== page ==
Partnership DisputesPartnerships are an effective way to conduct businesses involving a small number of people where the need for limited liability is not considered necessary. Many partnerships are family businesses, as the cost of set up and on-going reporting is low, and the informal, flexible structure suits the parties. Partnerships are also common for professionals such as Accountants, Doctors, and Lawyers.

Disputes between partners are common and can relate to breaches of the partnership agreement, acting without authority, future direction of the business, capitalisation, relationship issues, and division of assets on termination.

Case Study Partnership/ Family

Background
The partnership involved two brothers, John & Jim Martin, and their respective families. The business commenced as a retail clothing shop with John & Jim entering the partnership while their children were young. The business proved to be successful and over the years a further two shops were opened. There were five children now actively involved, three from one family and two from the other.
The Dispute
Plans to open a further store had been vetoed by Jim’s family which brought to the surface a range of underlying issues, involving work practices and remuneration, which had been unresolved for several years resulting in a breakdown in communication.
The Facts
The business was a 50/50 partnership between the two brothers. The assets included two owned properties and one retail lease. The three retail shops were located within a 10km radius. The stores were profitable.
The Process
John & Jim had attempted to resolve the dispute through direct negotiation over several months, however both families had different needs and it became clear that the business could not be managed under the circumstances. The families’ accountant realised the impact the dispute was having on the business and suggested mediation. Both families agreed.After a preliminary conference with John & Jim, the mediator recommended that they meet separately with the mediator to help them identify all the issues, their concerns and the needs of the two families. Both families believed they were contributing more to the successful operation of the business and were not receiving the appropriate remuneration. The rivalry between the children was intense and effective communication was minimal.The mediator arranged a joint meeting to discuss the issues and look at what options were available. During this session both families were able to speak freely about their concerns in an environment controlled by the mediator. All the cards were put on the table and although sensitive issues were discussed, for the first time in several years the families were communicating.The preferred options were: divide the asset between the families; one family purchase the entire business; or sell the business and split the returns. John & Jim agreed to an independent valuation to assist in making the final decision.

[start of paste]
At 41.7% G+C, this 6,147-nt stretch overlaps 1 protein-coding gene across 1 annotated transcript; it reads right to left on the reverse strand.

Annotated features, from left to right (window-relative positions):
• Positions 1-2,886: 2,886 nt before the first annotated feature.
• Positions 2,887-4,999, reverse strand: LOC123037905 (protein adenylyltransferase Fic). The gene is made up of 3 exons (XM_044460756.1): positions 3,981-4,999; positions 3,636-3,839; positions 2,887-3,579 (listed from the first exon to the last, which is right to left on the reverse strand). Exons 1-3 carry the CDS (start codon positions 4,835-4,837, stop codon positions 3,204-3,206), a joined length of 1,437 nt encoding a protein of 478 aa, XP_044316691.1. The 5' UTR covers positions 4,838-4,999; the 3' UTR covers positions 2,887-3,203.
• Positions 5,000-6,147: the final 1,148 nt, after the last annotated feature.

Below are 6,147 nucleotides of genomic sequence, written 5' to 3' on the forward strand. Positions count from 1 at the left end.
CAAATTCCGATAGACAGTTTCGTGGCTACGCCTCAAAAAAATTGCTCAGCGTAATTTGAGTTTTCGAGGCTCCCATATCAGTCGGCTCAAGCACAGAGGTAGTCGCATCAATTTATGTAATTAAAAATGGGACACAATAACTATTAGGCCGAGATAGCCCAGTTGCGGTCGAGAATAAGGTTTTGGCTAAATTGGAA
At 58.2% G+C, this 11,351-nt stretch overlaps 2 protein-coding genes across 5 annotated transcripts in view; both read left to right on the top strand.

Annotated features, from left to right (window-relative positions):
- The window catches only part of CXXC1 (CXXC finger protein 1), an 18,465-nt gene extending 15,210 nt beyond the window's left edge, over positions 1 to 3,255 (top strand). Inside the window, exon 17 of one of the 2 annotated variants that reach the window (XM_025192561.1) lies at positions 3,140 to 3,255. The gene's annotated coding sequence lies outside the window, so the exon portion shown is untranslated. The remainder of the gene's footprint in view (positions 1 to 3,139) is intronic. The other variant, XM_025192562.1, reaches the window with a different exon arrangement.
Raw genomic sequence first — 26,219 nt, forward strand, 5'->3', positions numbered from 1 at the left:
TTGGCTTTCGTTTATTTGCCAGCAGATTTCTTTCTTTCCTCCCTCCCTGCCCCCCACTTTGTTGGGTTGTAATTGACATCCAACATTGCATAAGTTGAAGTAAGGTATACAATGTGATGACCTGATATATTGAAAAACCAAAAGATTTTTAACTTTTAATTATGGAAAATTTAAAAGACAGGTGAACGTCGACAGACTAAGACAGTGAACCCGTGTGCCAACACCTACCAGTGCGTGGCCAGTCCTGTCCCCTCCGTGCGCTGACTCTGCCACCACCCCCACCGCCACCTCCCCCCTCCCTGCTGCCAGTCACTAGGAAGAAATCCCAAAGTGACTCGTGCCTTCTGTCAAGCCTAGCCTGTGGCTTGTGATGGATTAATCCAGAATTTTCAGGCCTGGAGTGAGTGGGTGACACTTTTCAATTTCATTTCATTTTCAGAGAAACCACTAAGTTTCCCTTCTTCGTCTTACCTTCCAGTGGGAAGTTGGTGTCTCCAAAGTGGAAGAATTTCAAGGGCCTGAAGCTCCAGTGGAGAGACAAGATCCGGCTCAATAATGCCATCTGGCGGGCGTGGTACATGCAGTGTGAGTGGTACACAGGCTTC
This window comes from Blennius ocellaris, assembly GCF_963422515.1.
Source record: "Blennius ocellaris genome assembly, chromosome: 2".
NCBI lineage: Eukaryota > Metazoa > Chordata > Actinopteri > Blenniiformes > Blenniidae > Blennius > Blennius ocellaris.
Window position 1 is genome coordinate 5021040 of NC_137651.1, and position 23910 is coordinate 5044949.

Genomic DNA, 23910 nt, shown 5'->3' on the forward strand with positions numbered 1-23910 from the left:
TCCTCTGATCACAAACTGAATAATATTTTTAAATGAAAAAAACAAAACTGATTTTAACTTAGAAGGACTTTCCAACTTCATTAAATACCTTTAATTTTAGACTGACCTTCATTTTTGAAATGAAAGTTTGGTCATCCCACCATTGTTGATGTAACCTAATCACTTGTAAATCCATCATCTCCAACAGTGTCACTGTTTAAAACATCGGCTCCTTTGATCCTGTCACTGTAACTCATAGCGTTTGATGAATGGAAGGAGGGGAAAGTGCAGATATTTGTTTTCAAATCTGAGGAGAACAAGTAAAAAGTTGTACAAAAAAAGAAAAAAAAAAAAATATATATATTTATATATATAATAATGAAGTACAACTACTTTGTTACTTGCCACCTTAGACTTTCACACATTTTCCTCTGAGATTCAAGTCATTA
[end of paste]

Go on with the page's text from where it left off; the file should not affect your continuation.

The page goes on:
Both families were keen to continue in the business, however, the valuation exceeded initial expectations. The economies of owning three stores increased the value of the business as a whole and therefore both families agreed not to split the business. Funding the acquisition for either family was a problem, and some time was spent looking at the various financial options available. The role of the mediator throughout this process was to assist the parties to review their options, to keep the communication lines open, and to continue to build trust between the families.

The whole process took several months and required a number of meetings. The major time delays revolved around the preparation of the valuation and investigating the various funding options.

The Mediated Outcome
The business was sold to John’s family with 50% paid up front and the balance over two years. A key outcome of the mediation process was the restoration of the relationship between the families including the children.
Lessons to be learnt
Unresolved issues or problems will surface at some stage- it is better to address the problem when it occurs. They do not get better with age. Mediation is an effective means of dealing with partnership disputes, especially where family or personal relationships issues are involved.

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